All too often in criminal law, the police choose to enhance a drug charge by stating that the crime occurred within 1,000 feet of a school, child care center, library, recreational center, or park. This occurs either in the initial arresting affidavit or the district attorney may try to impose the enhancement in court. With the enhancement, a simple possession charge can easily escalate into a felony, which includes higher bail costs and longer sentence possibilities.
In today’s case, Tennessee v. Santarone, a FedEx worker suspected a package contained drugs and turned the package over to the authorities. When the defendant called FedEx about his late package, he was told he could pick it up at the FedEx center. By that time, the authorities had already discovered four different prescription and non-prescription drugs that were illegally shipped to the defendant. Police repackaged the drugs and returned the package to FedEx before the defendant arrived to pick up his package. The defendant was allowed to leave with the package, only to be stopped for carrying the then-known-to-law-enforcement package of drugs. The traffic stop was conducted in a school zone. This was not the location the defendant intended to take the drugs, but where the police chose to arrest him. Indeed, a defendant may be convicted under the Act if he was merely traveling through the school zone while in possession of controlled substances, even if he was arrested elsewhere. The State is not required to prove that the defendant knew that he was committing an offense within 1,000 feet of a school, nor even that school was in session at the time of the offense.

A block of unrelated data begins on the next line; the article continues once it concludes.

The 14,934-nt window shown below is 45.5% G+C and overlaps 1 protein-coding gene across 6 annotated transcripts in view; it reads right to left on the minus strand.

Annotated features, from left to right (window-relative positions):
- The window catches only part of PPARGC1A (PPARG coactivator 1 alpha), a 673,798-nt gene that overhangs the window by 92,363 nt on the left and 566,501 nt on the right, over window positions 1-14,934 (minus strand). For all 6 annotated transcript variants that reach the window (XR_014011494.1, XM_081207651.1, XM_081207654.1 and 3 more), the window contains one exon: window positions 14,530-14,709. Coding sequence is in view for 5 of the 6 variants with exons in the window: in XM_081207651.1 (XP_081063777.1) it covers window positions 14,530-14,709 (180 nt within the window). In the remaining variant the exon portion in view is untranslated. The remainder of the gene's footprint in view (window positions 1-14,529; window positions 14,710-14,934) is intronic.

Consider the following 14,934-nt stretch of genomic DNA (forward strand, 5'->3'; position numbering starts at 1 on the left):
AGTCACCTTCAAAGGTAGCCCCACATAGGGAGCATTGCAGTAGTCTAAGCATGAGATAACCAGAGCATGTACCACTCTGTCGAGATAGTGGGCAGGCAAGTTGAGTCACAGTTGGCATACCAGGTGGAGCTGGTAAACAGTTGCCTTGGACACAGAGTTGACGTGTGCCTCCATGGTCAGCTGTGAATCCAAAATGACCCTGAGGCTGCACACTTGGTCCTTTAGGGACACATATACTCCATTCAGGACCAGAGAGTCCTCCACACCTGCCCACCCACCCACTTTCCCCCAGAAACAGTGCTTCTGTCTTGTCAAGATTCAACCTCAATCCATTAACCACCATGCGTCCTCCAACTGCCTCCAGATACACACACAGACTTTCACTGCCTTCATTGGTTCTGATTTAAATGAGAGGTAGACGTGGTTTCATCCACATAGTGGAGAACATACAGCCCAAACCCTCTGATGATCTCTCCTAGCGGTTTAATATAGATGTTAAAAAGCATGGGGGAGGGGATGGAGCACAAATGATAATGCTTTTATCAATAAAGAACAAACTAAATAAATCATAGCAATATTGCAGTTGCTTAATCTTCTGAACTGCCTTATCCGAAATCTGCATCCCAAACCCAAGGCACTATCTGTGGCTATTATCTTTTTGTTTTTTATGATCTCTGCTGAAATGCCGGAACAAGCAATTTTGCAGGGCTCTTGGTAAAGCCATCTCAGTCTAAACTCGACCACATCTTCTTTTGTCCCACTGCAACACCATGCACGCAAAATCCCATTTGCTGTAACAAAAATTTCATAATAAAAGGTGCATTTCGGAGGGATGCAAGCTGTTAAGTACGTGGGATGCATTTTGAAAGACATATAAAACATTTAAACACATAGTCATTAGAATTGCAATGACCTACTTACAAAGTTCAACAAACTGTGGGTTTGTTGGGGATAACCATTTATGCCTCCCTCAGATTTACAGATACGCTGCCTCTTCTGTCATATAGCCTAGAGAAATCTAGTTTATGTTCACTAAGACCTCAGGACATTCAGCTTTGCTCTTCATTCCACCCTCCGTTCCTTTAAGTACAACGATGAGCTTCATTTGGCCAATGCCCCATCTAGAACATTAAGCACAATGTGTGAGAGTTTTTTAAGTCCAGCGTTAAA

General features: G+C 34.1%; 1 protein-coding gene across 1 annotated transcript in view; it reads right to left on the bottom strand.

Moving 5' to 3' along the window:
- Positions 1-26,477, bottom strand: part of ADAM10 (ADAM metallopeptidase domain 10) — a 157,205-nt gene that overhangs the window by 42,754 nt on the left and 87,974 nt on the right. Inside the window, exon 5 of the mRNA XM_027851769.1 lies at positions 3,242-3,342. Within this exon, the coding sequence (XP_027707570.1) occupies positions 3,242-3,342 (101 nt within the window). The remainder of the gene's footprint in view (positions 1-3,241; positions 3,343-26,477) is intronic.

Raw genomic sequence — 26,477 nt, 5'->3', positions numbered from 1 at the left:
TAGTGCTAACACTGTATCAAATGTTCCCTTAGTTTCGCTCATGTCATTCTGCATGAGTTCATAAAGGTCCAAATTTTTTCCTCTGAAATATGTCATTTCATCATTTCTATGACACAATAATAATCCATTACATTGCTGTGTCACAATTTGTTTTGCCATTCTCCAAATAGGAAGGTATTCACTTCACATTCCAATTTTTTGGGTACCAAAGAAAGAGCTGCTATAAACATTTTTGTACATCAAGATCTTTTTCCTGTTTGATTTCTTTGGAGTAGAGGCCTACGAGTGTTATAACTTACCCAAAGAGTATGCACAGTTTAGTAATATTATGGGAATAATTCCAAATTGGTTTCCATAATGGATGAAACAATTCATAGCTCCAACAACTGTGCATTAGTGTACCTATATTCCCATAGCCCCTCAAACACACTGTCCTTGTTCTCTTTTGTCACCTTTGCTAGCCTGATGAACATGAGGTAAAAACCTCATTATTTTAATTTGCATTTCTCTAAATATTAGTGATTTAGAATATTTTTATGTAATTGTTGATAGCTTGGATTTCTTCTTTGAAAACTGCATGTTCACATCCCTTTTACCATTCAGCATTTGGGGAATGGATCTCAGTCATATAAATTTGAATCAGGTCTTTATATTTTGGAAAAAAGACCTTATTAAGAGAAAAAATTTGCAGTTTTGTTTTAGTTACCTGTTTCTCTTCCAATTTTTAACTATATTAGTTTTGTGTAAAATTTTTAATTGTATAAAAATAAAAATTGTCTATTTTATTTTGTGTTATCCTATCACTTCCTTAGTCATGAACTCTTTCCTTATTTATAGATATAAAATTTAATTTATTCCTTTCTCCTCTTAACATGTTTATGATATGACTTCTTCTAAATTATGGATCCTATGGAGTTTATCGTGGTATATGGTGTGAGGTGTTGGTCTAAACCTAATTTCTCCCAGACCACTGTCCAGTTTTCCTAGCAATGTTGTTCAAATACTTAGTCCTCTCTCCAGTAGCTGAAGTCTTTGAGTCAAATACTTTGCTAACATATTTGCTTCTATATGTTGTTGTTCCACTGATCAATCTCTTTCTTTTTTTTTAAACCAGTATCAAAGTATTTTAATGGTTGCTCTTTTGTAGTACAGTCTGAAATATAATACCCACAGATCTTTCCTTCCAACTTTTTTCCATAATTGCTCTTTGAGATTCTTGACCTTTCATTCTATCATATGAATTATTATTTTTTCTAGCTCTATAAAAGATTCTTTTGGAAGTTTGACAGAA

Increased penalties, like the drug-free school zone enhancement, are used every day to intimidate defendants into taking a plea agreement, which would otherwise be inadvisable. On balance with the consequences of this law, defendants will fear the consequences of going to trial. Today’s decision reminds defendants that those fears are well founded. Judge Easter of the Court of Appeals reiterated that the legislature found schools to be a vulnerable place, and the mere movement of drugs through a public highway is enough to allow for the enhancement.
Did you know: Drug-Free School Zone Act, T.C.A. 39-17-432, allows the state to increase a charge by one classification (A Misdemeanor becomes an E Felony; C Felony becomes a D Felony, etc.), the fines increase, the charge may not be eligible for parole, and it will likely increase any prison term.
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